"What I've been advising my clients with big use tax potential...is that they can either calculate what they owe or leave it blank and see if California sends them a letter," he said. "If you do put in a number, then all of a sudden you're on the line for tax fraud. If you put in zero, you need to be able to support that."
Others have been less sanguine. A New York Daily News editorial characterized the addition of use tax to state returns as a rip-off and advised taxpayers to fill in a zero on the line. "They've got to be crazy, and you are, too, if you comply," according to the newspaper.
Officials in California and New York said leaving the use tax line blank wouldn't trigger an audit on its own, but you might be asked about it if other factors flag your return.
"It will just be one of many, many processes we use to develop an audit if that's what we have to do," said Tom Bergin, a spokesman for New York's Department of Taxation and Finance. "It becomes one of the many things an auditor looks at."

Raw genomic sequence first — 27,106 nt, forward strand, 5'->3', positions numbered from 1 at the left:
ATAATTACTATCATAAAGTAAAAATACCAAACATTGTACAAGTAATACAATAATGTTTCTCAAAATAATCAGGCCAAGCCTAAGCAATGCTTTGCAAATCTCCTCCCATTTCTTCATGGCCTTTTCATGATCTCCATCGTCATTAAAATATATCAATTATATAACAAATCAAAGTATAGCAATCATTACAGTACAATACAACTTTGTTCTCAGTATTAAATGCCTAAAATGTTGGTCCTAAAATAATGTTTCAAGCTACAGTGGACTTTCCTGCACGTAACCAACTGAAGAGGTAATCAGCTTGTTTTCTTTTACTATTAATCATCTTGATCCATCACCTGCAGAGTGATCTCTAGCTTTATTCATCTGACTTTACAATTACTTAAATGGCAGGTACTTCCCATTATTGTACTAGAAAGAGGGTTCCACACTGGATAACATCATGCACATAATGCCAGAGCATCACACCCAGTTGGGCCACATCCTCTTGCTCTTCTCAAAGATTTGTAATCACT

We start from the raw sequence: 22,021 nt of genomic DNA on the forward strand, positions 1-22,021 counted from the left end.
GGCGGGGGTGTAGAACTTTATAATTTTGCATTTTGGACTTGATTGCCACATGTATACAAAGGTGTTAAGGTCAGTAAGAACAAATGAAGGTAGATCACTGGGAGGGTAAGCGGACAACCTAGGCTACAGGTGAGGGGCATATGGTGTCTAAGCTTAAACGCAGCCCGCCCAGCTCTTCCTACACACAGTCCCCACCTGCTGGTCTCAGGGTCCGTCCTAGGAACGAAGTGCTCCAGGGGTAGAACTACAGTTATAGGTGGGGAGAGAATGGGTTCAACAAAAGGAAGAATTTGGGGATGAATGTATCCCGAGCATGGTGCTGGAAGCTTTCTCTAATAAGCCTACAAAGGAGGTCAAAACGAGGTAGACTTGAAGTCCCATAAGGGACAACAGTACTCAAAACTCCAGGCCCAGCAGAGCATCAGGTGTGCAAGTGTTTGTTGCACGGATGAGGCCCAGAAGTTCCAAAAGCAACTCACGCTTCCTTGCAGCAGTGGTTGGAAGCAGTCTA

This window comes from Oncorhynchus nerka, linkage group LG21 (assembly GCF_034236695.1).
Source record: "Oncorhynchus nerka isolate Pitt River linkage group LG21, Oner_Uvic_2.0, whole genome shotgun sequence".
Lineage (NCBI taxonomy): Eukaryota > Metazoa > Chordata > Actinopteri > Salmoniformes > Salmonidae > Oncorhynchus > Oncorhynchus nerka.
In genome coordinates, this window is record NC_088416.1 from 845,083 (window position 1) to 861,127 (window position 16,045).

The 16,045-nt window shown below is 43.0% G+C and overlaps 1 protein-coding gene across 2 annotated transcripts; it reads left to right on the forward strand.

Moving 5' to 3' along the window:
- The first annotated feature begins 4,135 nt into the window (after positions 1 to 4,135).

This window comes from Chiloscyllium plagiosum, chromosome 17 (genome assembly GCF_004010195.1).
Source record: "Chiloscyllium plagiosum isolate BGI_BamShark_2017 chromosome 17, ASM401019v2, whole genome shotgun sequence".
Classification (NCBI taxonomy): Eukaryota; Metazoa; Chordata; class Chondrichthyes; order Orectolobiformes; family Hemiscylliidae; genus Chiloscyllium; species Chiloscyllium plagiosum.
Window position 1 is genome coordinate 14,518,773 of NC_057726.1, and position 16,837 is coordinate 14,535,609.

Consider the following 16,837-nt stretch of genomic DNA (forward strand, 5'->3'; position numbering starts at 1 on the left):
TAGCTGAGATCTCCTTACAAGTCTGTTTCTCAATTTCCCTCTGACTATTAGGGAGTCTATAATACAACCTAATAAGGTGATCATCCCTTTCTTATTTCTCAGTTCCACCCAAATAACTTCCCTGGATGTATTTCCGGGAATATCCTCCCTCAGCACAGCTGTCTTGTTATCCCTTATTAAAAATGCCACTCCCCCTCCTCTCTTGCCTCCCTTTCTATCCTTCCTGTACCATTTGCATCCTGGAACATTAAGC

States have been struggling to collect sales taxes on online sales every since e-commerce took off. Several major online retailers voluntarily collect local taxes based on the customer's residence, but policies vary widely among merchants.
More than 30 states have joined the Streamlined Sales Tax Project, which aims to enforce uniform tax policies on online sales, but the effort had drawn widespread opposition from retailers and federal lawmakers.
Hardesty said the new efforts to add use tax to state returns indicate states will increasingly take matters into their own hands.
"I've been predicting for years that states will gradually increase the pressure to collect use tax," he said. "They have a lot of tools they have not yet used. And if they can't get authorization from Congress to force online sellers to collect tax, which seems unlikely, they're going to get more aggressive."
"I remember hearing a governor say that at some point, it's going to come down to having his highway patrol stop all the little brown (United Parcel Service) trucks and see where the stuff is from and where it's going."